Harris breaks the text down into twelve sections, providing practical commentary on each passage, after which several discussion questions are provided for group study, as well as a few challenging examples for living each section. The book concludes with a description of the covenant Harris has made with a group of college students to take seriously the Sermon on the Mount, to memorize it, and hold one another accountable to living it daily. The “Monk Warriors” of Tau Chi Alpha (“Toughest Christians Alive”) may seem a bit gimmicky—we are talking about college students—but the journey they share is provided as an example of how to “live Jesus,” not the way. Further aid comes by way of suggested reading material and the DVD series by Harris upon which Living Jesus is based (not having seen the series myself, I cannot comment on its effectiveness, though I would recommend the book on its own).

One consideration I offer is realizing an holistic approach to living the Sermon on the Mount after reading Living Jesus and attempting to live particular sections at a time as they are suggested. Harris has provided a welcome alternative to the boring, redundant, and ill-approached sermons on the “Sermon” many of us have heard all our lives, but it is only a stepping stone in actually living the life into which Jesus calls his disciples. It is good to spend separate periods of time learning to live out all the different avenues talked about by Christ, but they also must not be used as substitutes for the final stage of holistic living. Indeed, it is time to “live Jesus.”

*Disclosure of Material Connection: I received this book free from ACU Press/Leafwood Publishers as part of their ACU Press Bookclub Program. I was not required to write a positive review. The opinions I have expressed are my own. I am disclosing this in accordance with the Federal Trade Commission’s 16 CFR, Part 255: “Guides Concerning the Use of Endorsements and Testimonials in Advertising.”

Book Review: Hell: A Final Word: The Surprising Truths I Found in the Bible, by Edward William Fudge

Hell: A Final WordSome books are written to be exhaustive on a subject, and others are written to be more accessible, perhaps more of an overview. Edward William Fudge writes Hell: A Final Word: The Surprising Truths I Found in the Bible, his “last book on the subject” (17) of hell, conditional immortality, and annihilationism, as the latter. Those requiring more depth are encouraged to see Fudge’s book The Fire That Consumes: A Biblical and Historical Study of the Doctrine of Final Punishment, now in its third edition. In light of Rob Bell’s controversial reigniting of a Christian universalist perspective in Love Wins, it seems appropriate that Fudge throw one last hat into the mix for the annihilationist perspective. Like others, he encourages his reader to ask, “‘Is this what the Bible teaches?’ How we might feel about hell cannot be the measure of what hell really will be” (32, emphasis original), noting the insistence many have in faithfully clinging to church tradition even when it seems contradictory to Scripture simply because it’s what we “have always believed” (98), and therefore must be right.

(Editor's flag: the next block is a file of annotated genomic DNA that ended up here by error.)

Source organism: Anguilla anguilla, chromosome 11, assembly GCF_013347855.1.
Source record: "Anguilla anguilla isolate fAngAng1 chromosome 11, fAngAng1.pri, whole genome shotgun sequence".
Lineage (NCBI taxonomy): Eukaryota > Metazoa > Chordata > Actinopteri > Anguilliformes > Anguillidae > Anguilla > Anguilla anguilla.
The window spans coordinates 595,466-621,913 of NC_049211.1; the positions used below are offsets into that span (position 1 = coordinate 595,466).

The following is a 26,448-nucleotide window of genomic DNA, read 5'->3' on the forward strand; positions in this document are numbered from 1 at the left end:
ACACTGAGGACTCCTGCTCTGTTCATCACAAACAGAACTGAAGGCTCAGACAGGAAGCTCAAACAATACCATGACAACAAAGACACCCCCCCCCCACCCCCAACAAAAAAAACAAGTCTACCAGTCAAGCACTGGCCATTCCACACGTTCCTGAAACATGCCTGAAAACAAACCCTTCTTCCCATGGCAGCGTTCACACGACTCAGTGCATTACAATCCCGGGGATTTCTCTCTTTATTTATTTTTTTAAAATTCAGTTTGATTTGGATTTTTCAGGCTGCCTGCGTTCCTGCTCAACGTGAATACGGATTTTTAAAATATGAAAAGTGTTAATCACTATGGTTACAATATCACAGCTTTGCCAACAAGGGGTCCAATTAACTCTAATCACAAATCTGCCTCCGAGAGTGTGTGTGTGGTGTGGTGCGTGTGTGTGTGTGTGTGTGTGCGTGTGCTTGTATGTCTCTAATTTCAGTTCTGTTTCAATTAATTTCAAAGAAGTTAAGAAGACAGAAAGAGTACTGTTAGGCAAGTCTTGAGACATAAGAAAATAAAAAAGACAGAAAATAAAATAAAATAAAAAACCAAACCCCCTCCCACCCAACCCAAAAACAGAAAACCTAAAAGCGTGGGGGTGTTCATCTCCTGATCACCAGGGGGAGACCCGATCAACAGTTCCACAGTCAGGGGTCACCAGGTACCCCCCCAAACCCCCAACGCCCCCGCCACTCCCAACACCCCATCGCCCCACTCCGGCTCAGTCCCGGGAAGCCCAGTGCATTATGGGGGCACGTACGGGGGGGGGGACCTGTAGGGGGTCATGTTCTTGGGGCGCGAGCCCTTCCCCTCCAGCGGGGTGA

Fudge provides his reader with a history of the traditionalist view of hell—never ending torment—originating in deuterocanonical texts and Greek philosophy, and effectively demonstrates in an accessible way his reason for believing, “The ultimate punishment common to all the lost will become a reality: they will cease to be. From Genesis to Revelation, the Bible repeatedly warns that the wicked will ‘die,’ ‘perish,’ or be ‘destroyed’” (35, emphasis original). Throughout, he repeats the question as to whether Scripture “[appears] to be more consistent with a fire that torments forever, a fire that purifies, or a fire that consumes” (69), hoping the reader is eventually convinced of the latter. But what makes this book special is the interweaving of his personal journey with this particular doctrine, how and why The Fire That Consumes was researched and written and how he has been treated because of his perspective. It does appear, however, that the true purpose of its penning is to prime the reader for the aforementioned text and plug the recently released movie Hell and Mr. Fudge. Yet, though beginning and ending with a commercial, there is much good and convincing information in this book…and may make you want to read his larger work, too.

*Disclosure of Material Connection: I received this book free from ACU Press/Leafwood Publishers as part of their ACU Press Bookclub Program. I was not required to write a positive review. The opinions I have expressed are my own. I am disclosing this in accordance with the Federal Trade Commission’s 16 CFR, Part 255: “Guides Concerning the Use of Endorsements and Testimonials in Advertising.”